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Overnight

Frost Opera Theater brings riveting life to “Death of Webern”

Fri Apr 24, 2015 at 1:18 pm

By Lawrence Budmen

Alan Johnson conducted Michael Dellaira's "The Death of Webern" Thursday night at Frost Opera Theater.

Alan Johnson conducted Michael Dellaira’s “The Death of Webern” Thursday night at Frost Opera Theater.

The University of Miami’s adventurous Frost Opera Theater presented a concert version of The Death of Webern, a one-act opera by American composer Michael Dellaira and librettist J. D. McClatchy Thursday night at the intimate Clarke Recital Hall. Combining the music department’s faculty, students and alumni, the performance was nothing short of riveting from the first bars to the quiet resignation of the ending.

Dellaira’s compact work is cast in 13 scenes. Based on the writings of Hans Moldenhauer, the work recounts the musicologist’s investigation into the mysterious circumstances surrounding the death of Austrian composer Anton Webern. On September 15, 1945, five months after the end of World War II, Webern was shot by an American GI in the countryside village of Mittersill near Salzburg.Moldenhauer’s correspondence with the US State Department about the incident leads to stonewalling.

Eventually Moldenhauer’s interviews the widow of the soldier who killed Webern and the composer’s surviving sister. He concludes that there was a case of mistaken identity. Webern’s son-in-law Benno was suspected of selling contraband on the black market and soldiers had come to his home to arrest him. The composer stepped out on the porch of the surrounded house and lit a cigar. Tragedy and an American coverup of the incident ensued.

To dramatize this tale in a mere 75 minutes is no small accomplishment but Dellaira and McClatchey have conceived a gripping whodunit filled with brief but vivid characterizations. Dellaira’s arioso style moves from nervous, skittering lines for American officials and soldiers to expansive melodic paragraphs for the composer’s sister and the beleaguered soldier’s widow.

In two brief appearances, Webern himself emerges as a commanding figure, his music taking lyrical flight as he desperately writes his publisher for advance remuneration due to the difficult postwar economic climate. At a private party, he lectures on the history of music, linking his vision of new harmony through 12-tone techniques to the organ music of Bach in a compelling narrative.

Dellaira masterfully incorporates excerpts from Webern’s works (Im Sommerwind, Passacaglia, Satz für klavier) into the thematic textures. He manages to distill much of Webern’s concise, transparent style through delicate writing for a six-piece instrumental ensemble. Dellaira’s sound world constantly changes and surprises, paralleling the story’s twists and turns.

It would be difficult to imagine a performance of greater musical dedication and refinement than that presented by the Frost faculty forces. Kevin Short dominated the proceedings as Moldenhauer, an émigré who fled Nazi terror and became a distinguished pedagogue in Washington state. Short’s clear diction melded to a deep, strong bass projected the opera’s conscience. He was particularly effective in the final scene as Moldenhauer reflects on the senseless, violent death of an innocent  creative artist and those unwilling to acknowledge the facts.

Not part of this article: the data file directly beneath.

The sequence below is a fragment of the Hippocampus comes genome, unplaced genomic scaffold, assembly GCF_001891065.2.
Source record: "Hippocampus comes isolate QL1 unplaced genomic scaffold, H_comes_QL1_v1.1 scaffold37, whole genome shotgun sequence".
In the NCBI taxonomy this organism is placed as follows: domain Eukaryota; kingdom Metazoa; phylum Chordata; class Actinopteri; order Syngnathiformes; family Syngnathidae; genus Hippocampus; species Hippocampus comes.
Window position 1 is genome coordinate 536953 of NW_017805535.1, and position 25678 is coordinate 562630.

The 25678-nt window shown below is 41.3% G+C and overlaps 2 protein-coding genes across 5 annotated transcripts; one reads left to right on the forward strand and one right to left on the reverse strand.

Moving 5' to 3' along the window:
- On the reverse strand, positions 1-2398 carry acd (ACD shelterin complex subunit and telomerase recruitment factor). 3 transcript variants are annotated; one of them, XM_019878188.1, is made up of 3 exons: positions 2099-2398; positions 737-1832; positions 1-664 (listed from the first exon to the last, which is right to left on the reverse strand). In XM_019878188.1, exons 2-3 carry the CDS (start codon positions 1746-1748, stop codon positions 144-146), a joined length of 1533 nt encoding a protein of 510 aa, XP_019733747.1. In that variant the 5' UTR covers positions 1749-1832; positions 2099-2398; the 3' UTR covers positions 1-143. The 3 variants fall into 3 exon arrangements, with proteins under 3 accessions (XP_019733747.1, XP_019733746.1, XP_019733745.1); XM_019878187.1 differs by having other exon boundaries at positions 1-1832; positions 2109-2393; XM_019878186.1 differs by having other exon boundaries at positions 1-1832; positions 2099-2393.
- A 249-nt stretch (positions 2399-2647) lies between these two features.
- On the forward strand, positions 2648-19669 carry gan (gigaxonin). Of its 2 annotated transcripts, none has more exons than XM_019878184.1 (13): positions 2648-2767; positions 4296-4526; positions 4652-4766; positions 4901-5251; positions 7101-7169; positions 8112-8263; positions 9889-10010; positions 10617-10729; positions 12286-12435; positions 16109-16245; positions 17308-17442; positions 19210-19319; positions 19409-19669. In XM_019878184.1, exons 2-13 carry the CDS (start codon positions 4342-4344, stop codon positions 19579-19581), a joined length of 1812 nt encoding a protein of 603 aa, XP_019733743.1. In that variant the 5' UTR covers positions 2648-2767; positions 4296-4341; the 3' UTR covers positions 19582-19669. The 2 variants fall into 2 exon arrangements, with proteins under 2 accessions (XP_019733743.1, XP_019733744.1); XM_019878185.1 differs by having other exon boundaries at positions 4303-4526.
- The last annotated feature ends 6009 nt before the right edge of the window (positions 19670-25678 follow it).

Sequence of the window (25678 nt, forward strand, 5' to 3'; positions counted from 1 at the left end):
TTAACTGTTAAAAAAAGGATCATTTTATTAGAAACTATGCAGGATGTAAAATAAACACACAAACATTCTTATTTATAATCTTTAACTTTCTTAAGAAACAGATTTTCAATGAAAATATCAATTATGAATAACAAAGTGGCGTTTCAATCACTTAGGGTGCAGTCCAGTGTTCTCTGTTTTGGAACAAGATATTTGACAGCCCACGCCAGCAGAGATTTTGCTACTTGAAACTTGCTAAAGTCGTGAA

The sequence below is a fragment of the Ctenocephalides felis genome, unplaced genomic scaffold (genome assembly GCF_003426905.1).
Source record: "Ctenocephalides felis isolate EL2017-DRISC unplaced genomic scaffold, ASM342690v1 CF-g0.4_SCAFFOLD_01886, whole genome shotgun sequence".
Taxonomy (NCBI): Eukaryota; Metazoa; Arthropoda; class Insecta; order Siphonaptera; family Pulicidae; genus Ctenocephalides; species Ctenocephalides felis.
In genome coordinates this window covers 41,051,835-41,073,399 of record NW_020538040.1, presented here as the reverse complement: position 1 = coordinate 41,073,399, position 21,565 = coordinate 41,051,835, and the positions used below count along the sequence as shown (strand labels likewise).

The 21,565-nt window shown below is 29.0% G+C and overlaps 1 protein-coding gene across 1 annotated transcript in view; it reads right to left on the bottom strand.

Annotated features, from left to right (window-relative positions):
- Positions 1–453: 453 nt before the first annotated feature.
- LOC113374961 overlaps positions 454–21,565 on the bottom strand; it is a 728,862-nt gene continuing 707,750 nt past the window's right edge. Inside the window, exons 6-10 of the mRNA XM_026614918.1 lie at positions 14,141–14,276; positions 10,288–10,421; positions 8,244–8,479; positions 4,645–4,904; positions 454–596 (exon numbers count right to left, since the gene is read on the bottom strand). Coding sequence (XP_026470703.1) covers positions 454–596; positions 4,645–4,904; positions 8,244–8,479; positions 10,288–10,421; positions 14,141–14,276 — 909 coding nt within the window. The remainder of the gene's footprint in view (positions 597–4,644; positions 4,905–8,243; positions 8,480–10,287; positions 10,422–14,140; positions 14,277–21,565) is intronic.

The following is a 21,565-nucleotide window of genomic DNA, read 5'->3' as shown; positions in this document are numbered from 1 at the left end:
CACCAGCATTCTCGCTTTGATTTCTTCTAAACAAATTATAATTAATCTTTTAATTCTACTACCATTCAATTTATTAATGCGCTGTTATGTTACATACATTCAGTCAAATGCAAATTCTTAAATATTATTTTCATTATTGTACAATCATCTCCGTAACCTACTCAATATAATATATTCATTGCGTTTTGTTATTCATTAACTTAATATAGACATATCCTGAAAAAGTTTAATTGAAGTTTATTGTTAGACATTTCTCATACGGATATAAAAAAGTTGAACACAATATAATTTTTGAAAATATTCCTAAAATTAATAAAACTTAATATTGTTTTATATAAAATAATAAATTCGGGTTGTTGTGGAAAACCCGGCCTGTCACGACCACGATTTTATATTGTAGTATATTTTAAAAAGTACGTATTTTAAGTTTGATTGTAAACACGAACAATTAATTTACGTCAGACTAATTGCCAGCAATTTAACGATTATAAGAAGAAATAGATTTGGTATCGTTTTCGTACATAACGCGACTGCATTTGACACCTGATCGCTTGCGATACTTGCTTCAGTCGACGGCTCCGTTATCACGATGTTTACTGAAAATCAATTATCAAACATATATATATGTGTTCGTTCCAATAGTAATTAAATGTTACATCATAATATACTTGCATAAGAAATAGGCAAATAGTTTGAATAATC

Tony Boutté turned Webern’s two brief appearances into highlights of the evening. Against whirling melodic cells from the ensemble, Boutté’s subtle wordplay mirrored Webern’s lecture on the logic of music and harmony. His fine tenor was both powerful and dulcetly colored. Like Short, he was a paragon of verbal clarity.

Maria Fenty Denison coped capably with the high mezzo line of Helen Bell, widow of Raymond Bell, the army cook who fired the fatal shot. Denison powerfully narrated her husband’s sense of guilt and, accompanied by eerie percussion, the irony of his death from alcoholism ten years to the day after the tragic incident that haunted him. As Webern’s daughter, Esther Jane Hardenbergh soared in a deeply emotional aria recounting the events and aftermath, her soprano richly colored and easily encompassing the scena’s wide vocal range.

In brief appearances, Jeffrey Williams’ superb baritone and verbal command strongly registered as the translator who identifies Bell and Mario Almonte’s bright tenor turned  an American Legion correspondence clerk into a memorable cameo. Eric McConnell’s sturdy baritone encompassed the dual roles of a bitter soldier and sentimental student of Moldenhauer.  In dramatic, dark tones Carl DuPont narrated a soldier’s version of the tragic events. Zaray Rodriguez, Mia Rojas, Ana Collado, Adam Cahill and actor Chris O’Connor (in a brief scene as Bell) were all excellent in important vignette scenes.

Alan Johnson, director of Frost Opera Theater, conducted a top-notch ensemble in Dellaira’s elegantly sculpted score. Scott Flavin’s amplified violin, Ross Harbaugh’s agile cello and clarinetist Margaret Donaghue and flutist Trudy Kane’s were especially impressive. Anastasiya Naplekova’s sensitively arched keyboard solo near the conclusion brought the evening full circle.

Although this was a one-night event, the fine score and excellent performance will have an afterlife. The performance was recorded for future commercial release.

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